• #4
    • 5th Apr 19, 10:55 AM
    • #4
    • 5th Apr 19, 10:55 AM
    And don't forget this

    https://www.willaid.org.uk/
    • Robin9
    • By Robin9 5th Apr 19, 11:04 AM
    • 4,370 Posts
    • 2,801 Thanks
    Robin9
    • #5
    • 5th Apr 19, 11:04 AM
    • #5
    • 5th Apr 19, 11:04 AM
    Wonder how hard it is to make your own Will.

    I have seen that you can get templates, but how do they stand up, legally?
    Originally posted by Cacran
    How "simple" do you think your estate is ? do you own property, husband/wife/partner , children (what ages), do you owe more than you have , how old are you. What are the what ifs I die first, beneficiary dies first .......................

    Solicitors make a little from wills they do, lots from DIY and will writers.
    Never pay on an estimated bill
    • Keep pedalling
    • By Keep pedalling 5th Apr 19, 12:38 PM
    • 6,544 Posts
    • 7,616 Thanks
    Keep pedalling
    • #6
    • 5th Apr 19, 12:38 PM
    • #6
    • 5th Apr 19, 12:38 PM
    If you have a small estate with no property and don’t have children by someone other than your current spouse / partner then you are probably OK, otherwise do it properly via a solisitor.
    • lincroft1710
    • By lincroft1710 5th Apr 19, 6:00 PM
    • 11,938 Posts
    • 10,431 Thanks
    lincroft1710
    • #7
    • 5th Apr 19, 6:00 PM
    • #7
    • 5th Apr 19, 6:00 PM
    Can I make my own Will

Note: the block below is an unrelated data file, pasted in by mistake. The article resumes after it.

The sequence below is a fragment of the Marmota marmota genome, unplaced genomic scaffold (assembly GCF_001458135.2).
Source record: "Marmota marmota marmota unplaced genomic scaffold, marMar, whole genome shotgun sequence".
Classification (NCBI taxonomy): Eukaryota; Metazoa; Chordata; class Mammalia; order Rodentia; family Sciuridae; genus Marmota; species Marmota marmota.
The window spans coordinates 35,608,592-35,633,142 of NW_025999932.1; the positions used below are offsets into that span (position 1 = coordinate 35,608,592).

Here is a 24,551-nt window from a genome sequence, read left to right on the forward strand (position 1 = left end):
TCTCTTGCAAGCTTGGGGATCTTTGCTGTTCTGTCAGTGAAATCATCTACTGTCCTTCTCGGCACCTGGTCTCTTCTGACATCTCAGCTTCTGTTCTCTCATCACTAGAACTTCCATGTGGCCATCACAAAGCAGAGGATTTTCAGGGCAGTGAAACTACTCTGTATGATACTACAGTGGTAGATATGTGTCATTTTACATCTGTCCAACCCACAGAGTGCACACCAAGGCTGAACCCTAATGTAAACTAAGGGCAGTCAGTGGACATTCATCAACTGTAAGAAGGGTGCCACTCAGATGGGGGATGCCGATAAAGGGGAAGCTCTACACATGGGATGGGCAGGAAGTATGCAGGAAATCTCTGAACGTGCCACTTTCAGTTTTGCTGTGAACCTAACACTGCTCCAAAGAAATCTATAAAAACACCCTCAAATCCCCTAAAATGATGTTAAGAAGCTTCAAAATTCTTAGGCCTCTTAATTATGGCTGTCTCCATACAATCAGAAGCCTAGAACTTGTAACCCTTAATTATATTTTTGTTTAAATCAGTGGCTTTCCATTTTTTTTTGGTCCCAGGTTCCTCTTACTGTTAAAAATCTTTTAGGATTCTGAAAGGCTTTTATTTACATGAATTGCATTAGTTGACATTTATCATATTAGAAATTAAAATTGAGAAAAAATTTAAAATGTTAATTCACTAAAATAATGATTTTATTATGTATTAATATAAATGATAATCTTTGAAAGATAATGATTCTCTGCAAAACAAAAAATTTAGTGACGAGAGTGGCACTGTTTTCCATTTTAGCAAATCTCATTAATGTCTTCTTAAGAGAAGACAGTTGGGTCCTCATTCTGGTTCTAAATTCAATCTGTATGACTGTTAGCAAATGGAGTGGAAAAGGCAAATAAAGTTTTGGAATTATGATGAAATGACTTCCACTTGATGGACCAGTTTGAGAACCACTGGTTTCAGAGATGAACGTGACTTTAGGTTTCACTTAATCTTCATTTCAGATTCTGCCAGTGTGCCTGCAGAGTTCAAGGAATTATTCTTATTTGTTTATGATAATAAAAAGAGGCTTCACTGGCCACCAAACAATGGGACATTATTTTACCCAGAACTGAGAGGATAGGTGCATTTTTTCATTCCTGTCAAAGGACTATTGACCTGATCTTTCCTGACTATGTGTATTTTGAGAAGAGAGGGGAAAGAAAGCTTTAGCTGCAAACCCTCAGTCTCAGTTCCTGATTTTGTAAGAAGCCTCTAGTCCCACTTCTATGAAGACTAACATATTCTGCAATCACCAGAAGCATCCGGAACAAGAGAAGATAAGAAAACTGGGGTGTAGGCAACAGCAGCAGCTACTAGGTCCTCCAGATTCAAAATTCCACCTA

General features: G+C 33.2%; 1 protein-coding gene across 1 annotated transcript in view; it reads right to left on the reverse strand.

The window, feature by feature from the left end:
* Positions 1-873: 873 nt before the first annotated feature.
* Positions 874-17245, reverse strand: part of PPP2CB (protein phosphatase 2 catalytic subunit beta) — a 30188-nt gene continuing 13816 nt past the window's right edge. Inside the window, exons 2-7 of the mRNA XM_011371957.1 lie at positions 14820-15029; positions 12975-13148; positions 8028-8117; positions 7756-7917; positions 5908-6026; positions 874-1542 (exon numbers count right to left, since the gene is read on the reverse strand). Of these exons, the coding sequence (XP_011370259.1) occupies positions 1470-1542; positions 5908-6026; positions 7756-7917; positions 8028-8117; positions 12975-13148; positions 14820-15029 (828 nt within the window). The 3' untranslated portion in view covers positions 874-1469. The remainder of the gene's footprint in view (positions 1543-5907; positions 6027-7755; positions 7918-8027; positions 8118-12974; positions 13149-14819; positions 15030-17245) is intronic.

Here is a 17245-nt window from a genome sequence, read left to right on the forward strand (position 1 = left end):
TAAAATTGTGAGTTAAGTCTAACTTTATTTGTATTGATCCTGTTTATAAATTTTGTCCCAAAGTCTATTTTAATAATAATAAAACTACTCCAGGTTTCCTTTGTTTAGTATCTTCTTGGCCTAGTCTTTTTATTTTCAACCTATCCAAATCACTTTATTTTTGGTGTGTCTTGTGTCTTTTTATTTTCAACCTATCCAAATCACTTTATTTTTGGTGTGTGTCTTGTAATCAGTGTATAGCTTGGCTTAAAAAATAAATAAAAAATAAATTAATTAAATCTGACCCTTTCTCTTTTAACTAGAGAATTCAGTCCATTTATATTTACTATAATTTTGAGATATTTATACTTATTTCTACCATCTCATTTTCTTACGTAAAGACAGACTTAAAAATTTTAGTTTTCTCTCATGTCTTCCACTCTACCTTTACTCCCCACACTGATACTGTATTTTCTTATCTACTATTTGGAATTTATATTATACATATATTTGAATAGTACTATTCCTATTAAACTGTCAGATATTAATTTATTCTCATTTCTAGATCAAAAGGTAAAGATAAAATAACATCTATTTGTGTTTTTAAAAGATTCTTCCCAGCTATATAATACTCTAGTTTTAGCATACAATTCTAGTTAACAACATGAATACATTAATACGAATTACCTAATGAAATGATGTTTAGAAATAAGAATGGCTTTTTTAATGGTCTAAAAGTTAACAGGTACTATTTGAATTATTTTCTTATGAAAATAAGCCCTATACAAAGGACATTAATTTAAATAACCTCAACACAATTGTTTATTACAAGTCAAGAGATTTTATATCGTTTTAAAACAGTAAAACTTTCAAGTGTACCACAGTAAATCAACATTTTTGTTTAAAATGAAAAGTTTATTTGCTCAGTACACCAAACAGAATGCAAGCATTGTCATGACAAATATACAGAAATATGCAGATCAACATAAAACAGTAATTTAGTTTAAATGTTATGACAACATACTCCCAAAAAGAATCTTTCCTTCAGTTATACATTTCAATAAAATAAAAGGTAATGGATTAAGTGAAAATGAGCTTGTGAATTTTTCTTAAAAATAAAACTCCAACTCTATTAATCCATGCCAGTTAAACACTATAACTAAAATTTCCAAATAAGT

Yes, but don't!
    • badmemory
    • By badmemory 5th Apr 19, 6:08 PM
    • 2,560 Posts
    • 4,037 Thanks
    badmemory
    • #8
    • 5th Apr 19, 6:08 PM
    • #8
    • 5th Apr 19, 6:08 PM
    I thought my will would be really simple - just everything goes to my son. Never occured to me to think about the what ifs. Thank goodness the solicitor did. But don't use them as executor.
    • maman
    • By maman 5th Apr 19, 10:47 PM
    • 19,898 Posts
    • 118,931 Thanks
    maman
    • #9
    • 5th Apr 19, 10:47 PM
    • #9
    • 5th Apr 19, 10:47 PM
    And don't forget this

    https://www.willaid.org.uk/
    Originally posted by LandyAndy
    We used Will Aid and paid a little extra for changing our home ownership to tenants in common and the 'what ifs'.

    However my mother did DIY as hers was simply leaving everything to her 3 children shared equally and naming 2 of us as executors. I had no problems with it.

    So I'd say you could risk your own if it's very simple and straightforward but much safer to use a solicitor but agree don't use them as executors.
    • caz.fraser
    • By caz.fraser 10th Apr 19, 12:11 PM
    • 1 Posts
    • 1 Thanks
    caz.fraser
    Any reason why a solicitor is not recommended as an executor?
    • LilElvis
    • By LilElvis 10th Apr 19, 12:18 PM
    • 4,367 Posts
    • 11,573 Thanks
    LilElvis